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Effect of flow and cannula size on generated pressure during nasal high flow


Nasal high flow (NHF) with supplemental oxygen has been proposed to treat COVID-19 patients with acute respiratory failure (ARF) [1]. NHF gained its popularity due to the high oxygenation efficiency and success in treating patients with hypoxemic ARF [2]. Apart from the delivery of oxygen, NHF reduces the rebreathing from anatomical dead space and generates positive airway pressure; however, the delivered pressure is difficult to quantify due to the unsealed cannula interface. The purpose of this research is to provide clinicians with the indicative data of the generated pressure using different flow settings and cannula sizes.


A chamber with two adjacent orifices to fit the cannula served as a model of the nasal cavity with nares, which has been described in detail previously [3]. Briefly, two “nare” sizes of 9-mm and 10-mm diameter were included to replicate similar pressures observed previously in patients [4]. NHF was delivered via a smaller-sized cannula, O.D. 6.1 mm/I.D. 5.1 mm, and a larger-sized cannula, O.D. 7.2 mm/I.D. 6.0 mm (Optiflow™ OPT944 “Medium” and OPT946 “Large”, Fisher & Paykel Healthcare, NZ). Measurements were made during the static condition to replicate pressure at the end of expiration in a mouth-closed position.


As shown in Fig. 1, NHF generates greater pressure when delivered using a larger cannula and with higher flow rate. For example, NHF of 60 L/min generated pressure of 12.1 cmH2O using the larger cannula compared to 4.8 cmH2O using the smaller cannula, in the 9-mm diameter “nare”. The same cannula size will generate greater pressure when used in a smaller nare. Therefore, using higher flow rates as well as increasing the prong/nare area ratio will generate greater positive airway pressure.

Fig. 1
figure 1

The graph shows the positive airway pressure, cmH2O, that is generated by nasal high flow (NHF) using a smaller cannula (O.D. 6.1 mm) and larger cannula (O.D. 7.2 mm) in “nares” with two different diameters: 10 mm (left panel) and 9 mm (right panel) in the bench top model. Pressure generated by NHF can be increased by higher flow and by occluding a larger area of the nare, which can be achieved by increasing the cannula size


The data show that in order to deliver higher pressure during NHF, then the flow rate and/or cannula size need to be increased. The results are taken from a bench experiment with inelastic orifices, and patients rarely have a closed system; however, the bench data demonstrate that a small reduction of the leak around the cannula, by occluding a larger area of the nare, may lead to a substantial increase of delivered pressure, particularly in the upper range of NHF rates.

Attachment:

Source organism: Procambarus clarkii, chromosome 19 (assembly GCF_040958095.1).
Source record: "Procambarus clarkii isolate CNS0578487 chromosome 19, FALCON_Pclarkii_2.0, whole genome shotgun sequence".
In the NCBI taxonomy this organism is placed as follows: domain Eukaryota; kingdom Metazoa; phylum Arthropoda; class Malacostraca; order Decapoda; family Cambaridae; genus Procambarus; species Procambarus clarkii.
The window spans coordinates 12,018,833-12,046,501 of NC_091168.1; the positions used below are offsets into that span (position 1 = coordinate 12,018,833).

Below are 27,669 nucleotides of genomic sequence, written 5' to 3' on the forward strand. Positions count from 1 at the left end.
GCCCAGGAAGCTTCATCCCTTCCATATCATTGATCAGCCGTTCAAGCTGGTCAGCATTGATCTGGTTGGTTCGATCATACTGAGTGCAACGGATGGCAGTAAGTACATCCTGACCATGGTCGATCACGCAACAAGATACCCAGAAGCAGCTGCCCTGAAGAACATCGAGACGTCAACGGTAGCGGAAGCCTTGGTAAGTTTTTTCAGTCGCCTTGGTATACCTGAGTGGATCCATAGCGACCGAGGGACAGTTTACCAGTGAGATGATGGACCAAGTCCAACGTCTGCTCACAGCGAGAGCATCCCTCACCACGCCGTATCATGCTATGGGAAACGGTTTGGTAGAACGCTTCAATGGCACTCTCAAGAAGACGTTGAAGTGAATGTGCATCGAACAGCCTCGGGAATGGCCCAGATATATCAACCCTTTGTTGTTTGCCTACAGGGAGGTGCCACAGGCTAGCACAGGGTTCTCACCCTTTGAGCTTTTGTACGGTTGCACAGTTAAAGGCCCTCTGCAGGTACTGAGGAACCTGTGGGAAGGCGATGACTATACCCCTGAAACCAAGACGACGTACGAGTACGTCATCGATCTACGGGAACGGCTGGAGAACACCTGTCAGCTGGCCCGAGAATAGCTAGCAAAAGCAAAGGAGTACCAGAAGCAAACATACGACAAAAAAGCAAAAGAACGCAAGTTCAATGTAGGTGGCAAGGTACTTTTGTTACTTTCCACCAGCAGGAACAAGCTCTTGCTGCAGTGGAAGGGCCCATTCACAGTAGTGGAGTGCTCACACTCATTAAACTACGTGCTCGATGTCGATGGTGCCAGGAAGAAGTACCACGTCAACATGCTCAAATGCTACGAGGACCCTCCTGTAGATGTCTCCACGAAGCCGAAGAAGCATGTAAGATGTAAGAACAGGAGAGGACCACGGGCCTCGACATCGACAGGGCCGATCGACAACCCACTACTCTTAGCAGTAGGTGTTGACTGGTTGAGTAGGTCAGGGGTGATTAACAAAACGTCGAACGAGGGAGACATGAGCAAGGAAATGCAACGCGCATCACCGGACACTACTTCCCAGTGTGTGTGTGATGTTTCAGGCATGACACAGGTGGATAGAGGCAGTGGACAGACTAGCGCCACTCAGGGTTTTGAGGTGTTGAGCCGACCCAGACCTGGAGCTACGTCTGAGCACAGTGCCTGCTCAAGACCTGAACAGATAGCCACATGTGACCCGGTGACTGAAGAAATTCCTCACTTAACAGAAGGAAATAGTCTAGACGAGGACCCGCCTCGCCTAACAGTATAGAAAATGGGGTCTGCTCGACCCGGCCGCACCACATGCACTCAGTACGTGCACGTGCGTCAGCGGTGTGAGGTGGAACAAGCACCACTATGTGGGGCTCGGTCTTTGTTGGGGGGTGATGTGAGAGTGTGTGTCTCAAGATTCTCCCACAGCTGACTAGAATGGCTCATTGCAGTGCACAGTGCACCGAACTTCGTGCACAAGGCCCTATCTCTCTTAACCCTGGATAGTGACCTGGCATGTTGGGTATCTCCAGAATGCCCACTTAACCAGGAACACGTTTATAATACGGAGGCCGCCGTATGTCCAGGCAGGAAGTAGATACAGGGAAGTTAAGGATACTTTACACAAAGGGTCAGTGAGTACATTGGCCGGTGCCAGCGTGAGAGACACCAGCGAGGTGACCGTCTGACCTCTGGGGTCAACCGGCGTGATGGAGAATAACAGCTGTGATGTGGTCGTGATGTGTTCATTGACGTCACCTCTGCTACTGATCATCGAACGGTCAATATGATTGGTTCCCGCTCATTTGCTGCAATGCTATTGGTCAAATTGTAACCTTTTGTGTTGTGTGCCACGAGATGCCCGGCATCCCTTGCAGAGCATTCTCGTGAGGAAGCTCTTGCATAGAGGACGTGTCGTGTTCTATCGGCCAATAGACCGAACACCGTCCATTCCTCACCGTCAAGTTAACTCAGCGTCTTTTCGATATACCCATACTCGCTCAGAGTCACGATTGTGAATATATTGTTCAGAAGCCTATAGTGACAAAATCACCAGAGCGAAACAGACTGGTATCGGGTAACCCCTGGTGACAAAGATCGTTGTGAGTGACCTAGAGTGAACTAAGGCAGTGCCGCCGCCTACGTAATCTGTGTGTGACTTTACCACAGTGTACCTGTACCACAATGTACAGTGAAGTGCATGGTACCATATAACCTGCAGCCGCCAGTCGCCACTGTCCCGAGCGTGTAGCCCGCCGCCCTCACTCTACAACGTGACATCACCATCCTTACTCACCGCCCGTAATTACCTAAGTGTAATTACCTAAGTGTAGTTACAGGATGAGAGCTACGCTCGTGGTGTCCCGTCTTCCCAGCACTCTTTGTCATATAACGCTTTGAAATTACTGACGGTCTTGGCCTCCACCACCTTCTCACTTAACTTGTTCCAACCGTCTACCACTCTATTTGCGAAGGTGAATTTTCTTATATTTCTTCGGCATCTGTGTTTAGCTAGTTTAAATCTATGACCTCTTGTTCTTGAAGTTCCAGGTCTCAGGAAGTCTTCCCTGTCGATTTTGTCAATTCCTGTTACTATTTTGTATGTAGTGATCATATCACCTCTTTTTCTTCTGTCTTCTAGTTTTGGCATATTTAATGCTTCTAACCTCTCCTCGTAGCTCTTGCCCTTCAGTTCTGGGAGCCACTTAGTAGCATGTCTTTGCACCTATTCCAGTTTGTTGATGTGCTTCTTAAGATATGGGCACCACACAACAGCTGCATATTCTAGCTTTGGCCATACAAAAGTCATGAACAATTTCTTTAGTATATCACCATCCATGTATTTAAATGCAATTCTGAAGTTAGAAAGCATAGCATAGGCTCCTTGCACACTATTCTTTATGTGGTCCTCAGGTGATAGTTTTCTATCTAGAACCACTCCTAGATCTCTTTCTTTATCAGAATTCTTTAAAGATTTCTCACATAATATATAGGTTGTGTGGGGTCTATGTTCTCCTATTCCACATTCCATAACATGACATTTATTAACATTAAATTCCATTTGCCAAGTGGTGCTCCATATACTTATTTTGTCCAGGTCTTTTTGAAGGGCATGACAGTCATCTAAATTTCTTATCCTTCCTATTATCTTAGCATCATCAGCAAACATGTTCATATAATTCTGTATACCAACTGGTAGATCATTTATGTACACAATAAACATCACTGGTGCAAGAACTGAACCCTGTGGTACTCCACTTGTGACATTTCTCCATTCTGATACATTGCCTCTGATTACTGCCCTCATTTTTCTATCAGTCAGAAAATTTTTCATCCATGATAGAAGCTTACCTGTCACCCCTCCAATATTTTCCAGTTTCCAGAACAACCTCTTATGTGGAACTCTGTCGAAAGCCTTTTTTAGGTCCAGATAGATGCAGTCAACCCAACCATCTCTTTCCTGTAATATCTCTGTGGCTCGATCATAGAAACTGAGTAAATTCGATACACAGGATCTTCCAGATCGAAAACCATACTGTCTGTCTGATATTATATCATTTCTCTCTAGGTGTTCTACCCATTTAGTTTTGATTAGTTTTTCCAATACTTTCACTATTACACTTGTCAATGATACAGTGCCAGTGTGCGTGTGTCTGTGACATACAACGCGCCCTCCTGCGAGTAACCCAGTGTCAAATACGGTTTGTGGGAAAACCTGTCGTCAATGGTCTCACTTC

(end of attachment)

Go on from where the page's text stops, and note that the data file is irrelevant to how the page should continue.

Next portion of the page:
The relationship between the occlusion and flow rate in generating positive airway pressure is non-linear; as the occlusion is increased, then pressure will increase significantly due to the increased resistance to flow leaving the nare [3]. Using a very small internal diameter of cannula may also affect relationship between flow and pressure through the jetting effect; however, this was outside the scope of the study [5].

The increase of pressure may reduce comfort and encourage a patient to open their mouth, which may lead to an increase of leak and reduction of pressure [4]; there is no data on the clinical effects of opening the mouth in patients with ARF. Also, the opening of the mouth may enhance the dead space clearance [6]. Larger-sized cannula may potentially reduce the clearance due to the lower leak if the mouth is not opened. However, at the highest flow rate, the dead space clearance is likely to be maximized regardless of the cannula size. Therefore, at 60 L/min, which is 1000 mL/s, the nasal cavity will be filled with fresh gas within a fraction of a second leading to rapid dilution and purging of the expired air.

The experimental data demonstrates the rise in pressure with the increase of the cannula size and flow rate. The findings can be of practical value in the management of patients with severe ARF who need higher levels of positive airway pressure.

Availability of data and materials

All data generated or analyzed during this study are included in this published article.


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The work was funded by Fisher & Paykel Healthcare Ltd.

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S.T. conceived the study. M.P. performed the data collection and analysis. Both authors contributed in the interpretation and writing and approved the final manuscript.

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M. P. & S. T. are employees of Fisher & Paykel Healthcare Ltd.

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Correspondence to Stanislav Tatkov.

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M. P. & S. T. are employees of Fisher & Paykel Healthcare Ltd.

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Pinkham, M., Tatkov, S. Effect of flow and cannula size on generated pressure during nasal high flow. Crit Care 24, 248 (2020).

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